HANNIBAL, Mo. -- Bill Clinton and Al Gore resumed their "On the Road to Change America" bus tour yesterday but leveled their most pointed comments at President Bush's policies abroad, in Bosnia and the Middle East.
In contrast with the end of the first Clinton-Gore bus tour from the Democratic National Convention in New York to St. Louis last month, which drew an uncommonly large crowd for this stage of the general-election campaign, this rip started with only a smattering of voter attention. But it began to build as it moved north toward an overnight stay in Bettendorf, Iowa. Along southern Illinois highways, only small clusters of folks gathered to wave and hold up signs until the motorcade reached a truck stop outside Bowling Green, Mo., where a good crowd -- alerted by last-minute radio and newspaper notices -- enthusiastically greeted the campaign team.
Then a big crowd turned out on a downtown street here in Hannibal, boyhood home of Mark Twain.
Mr. Clinton, preaching his message of change, quoted the famed author's remark that "petrified opinion and old ideas never did anything to break a chain or free a human soul." The cheering, applauding turnout gave the Clinton campaign hope that the magic of the first bus tour may not have yet worn off.
While reiterating their intentions to put domestic problems onto the nation's front burner, questions at a high school forum at the first stop in East St. Louis, Ill., gave them an opportunity to escalate criticism that Mr. Bush was too timid in aiding the besieged Balkan republic and inconsistent in dealing with Iraq's Saddam Hussein.
Mr. Clinton called for "an immediate session of the United National Security Council" to deal with reports of mass murders by Serbian forces in Bosnia and called for the use of military force, if necessary.
"I would begin with air power, against the Serbs, to try to restore the basic conditions of humanity," he said.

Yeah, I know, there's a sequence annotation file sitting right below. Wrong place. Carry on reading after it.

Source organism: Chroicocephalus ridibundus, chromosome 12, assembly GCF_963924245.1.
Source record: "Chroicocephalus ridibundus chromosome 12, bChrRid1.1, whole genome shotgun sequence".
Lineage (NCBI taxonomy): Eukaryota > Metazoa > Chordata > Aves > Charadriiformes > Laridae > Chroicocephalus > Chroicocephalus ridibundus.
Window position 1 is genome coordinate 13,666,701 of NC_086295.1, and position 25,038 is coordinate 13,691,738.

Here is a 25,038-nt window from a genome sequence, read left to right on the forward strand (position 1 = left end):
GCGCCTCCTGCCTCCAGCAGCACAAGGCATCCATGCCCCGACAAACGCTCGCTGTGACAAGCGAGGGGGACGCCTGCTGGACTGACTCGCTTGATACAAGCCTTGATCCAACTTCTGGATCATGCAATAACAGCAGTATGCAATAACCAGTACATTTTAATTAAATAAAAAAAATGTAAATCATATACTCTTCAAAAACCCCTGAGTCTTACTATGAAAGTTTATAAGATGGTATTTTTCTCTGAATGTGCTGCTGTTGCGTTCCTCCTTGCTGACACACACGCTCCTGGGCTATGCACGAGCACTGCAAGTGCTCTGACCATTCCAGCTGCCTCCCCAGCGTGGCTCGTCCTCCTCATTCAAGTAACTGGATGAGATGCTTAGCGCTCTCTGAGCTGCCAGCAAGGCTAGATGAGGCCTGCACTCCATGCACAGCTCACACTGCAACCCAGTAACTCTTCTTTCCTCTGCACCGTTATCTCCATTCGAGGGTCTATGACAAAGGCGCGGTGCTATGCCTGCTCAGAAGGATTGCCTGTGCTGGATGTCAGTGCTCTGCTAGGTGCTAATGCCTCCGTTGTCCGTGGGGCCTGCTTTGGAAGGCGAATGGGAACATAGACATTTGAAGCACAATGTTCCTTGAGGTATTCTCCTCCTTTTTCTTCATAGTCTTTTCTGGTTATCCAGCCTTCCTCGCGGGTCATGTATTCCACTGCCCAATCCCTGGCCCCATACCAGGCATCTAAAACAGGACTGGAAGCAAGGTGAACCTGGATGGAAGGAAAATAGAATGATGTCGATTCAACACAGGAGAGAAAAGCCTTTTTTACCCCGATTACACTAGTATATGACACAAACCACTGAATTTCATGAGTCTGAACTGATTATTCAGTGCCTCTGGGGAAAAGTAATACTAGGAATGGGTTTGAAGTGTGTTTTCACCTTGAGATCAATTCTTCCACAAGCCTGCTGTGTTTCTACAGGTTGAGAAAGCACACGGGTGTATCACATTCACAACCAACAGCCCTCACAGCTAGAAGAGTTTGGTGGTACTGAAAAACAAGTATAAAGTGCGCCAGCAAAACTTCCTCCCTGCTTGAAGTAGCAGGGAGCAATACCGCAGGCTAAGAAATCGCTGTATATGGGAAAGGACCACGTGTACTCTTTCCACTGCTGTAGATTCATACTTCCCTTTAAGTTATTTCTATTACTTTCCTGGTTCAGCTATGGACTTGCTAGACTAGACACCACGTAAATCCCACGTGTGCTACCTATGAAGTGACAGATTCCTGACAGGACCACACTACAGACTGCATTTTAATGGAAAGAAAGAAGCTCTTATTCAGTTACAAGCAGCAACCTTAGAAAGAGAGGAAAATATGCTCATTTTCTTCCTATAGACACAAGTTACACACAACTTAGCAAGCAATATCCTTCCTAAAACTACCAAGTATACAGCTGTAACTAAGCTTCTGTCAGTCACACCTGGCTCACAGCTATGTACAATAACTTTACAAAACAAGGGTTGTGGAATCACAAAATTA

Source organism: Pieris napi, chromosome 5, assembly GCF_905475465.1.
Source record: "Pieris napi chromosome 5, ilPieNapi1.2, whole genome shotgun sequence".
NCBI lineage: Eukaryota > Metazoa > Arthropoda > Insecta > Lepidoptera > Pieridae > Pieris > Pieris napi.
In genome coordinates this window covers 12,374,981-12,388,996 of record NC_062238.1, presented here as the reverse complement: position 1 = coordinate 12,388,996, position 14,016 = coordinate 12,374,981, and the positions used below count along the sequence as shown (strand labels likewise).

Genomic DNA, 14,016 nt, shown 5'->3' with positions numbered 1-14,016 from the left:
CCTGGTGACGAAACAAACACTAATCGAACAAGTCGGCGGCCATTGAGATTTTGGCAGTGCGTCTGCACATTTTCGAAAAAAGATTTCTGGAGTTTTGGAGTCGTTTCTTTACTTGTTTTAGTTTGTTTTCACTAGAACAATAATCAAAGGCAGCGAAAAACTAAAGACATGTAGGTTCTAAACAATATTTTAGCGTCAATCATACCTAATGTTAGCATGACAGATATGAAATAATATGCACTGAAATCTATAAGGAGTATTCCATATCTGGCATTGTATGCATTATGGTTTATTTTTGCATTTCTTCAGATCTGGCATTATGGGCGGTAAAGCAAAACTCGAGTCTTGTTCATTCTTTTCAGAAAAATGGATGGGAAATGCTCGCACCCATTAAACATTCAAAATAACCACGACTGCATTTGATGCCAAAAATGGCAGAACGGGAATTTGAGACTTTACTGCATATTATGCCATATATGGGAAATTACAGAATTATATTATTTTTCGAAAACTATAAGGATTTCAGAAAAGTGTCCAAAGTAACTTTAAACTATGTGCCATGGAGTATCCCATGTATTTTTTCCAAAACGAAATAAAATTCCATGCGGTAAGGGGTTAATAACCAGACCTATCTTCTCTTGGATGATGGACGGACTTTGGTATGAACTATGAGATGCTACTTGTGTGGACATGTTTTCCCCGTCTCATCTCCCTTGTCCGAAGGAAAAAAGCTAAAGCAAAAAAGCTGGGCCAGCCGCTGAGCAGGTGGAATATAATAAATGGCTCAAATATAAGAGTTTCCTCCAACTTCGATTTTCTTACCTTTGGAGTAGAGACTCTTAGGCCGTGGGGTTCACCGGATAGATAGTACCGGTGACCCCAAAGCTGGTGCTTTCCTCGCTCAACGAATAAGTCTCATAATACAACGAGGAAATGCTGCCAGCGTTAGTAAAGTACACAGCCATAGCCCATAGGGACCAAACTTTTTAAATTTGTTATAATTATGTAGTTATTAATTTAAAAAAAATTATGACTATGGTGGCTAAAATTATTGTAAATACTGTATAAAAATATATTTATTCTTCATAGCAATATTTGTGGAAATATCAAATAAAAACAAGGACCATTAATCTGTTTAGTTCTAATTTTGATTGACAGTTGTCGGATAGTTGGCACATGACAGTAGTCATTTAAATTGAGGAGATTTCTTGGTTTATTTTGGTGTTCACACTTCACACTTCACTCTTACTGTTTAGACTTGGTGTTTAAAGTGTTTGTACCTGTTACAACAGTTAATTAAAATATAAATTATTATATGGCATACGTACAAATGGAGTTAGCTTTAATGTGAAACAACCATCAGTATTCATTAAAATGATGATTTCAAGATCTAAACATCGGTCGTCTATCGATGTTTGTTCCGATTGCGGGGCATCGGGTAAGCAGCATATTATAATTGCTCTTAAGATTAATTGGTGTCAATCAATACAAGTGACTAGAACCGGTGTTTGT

Mr. Clinton said it was not possible to "predetermine the outcome of political events in those republics, but history has shown us that you can't allow the mass extermination of people and just sit by and watch it happen."
He added: "The United Nations is set up to stop things like that and we ought to stop it."
Mr. Gore, citing a bipartisan Senate effort "to try to convince the Bush administration to offer some leadership on this question," said the European nations have been "a little timid about doing something to stop this mass murder" and "have naturally looked to the United States" to lead.
Mr. Clinton, anticipating a question about political motives in Mr. Bush's recent deployment of military forces to Kuwait, said: "I do not want to say that now. I don't quarrel with the decision that was made. I think we've got to be firm with that guy [Mr. Hussein] . . . and I hope Americans will support that."
Mr. Gore added that the Bush administration, in effect, had invited Mr. Hussein "to violate the terms of the cease-fire and start flying missions to massacre the Kurdish people" and other internal dissidents.
Mr. Clinton scored what he called the administration's inconsistency in dealing with Iraq, observing that after driving Mr. Hussein from Kuwait and seeing he had no concern for the lives of his own people, "the minute the war is over, we clearly want him to remain in power again."
Mr. Hussein, said the Arkansas governor, "is like any other bully. If you send them mixed messages, they'll take advantage of you every time."
The foreign-policy questions highlighted a long question-and-answer session with students and local citizens in the gymnasium of East St. Louis Senior High School, whose football team has been rated best in the nation in several recent years.
Mr. Clinton borrowed the motto of the school's football coach, Bob Shannon -- "Get It Done" -- to urge his audience to join him and Mr. Gore in their promised efforts to pull the country out of its economic depression.
The candidates and their wives will spend three days on the road this trip, visiting towns in Illinois, Missouri, Iowa, and Wisconsin and Minnesota.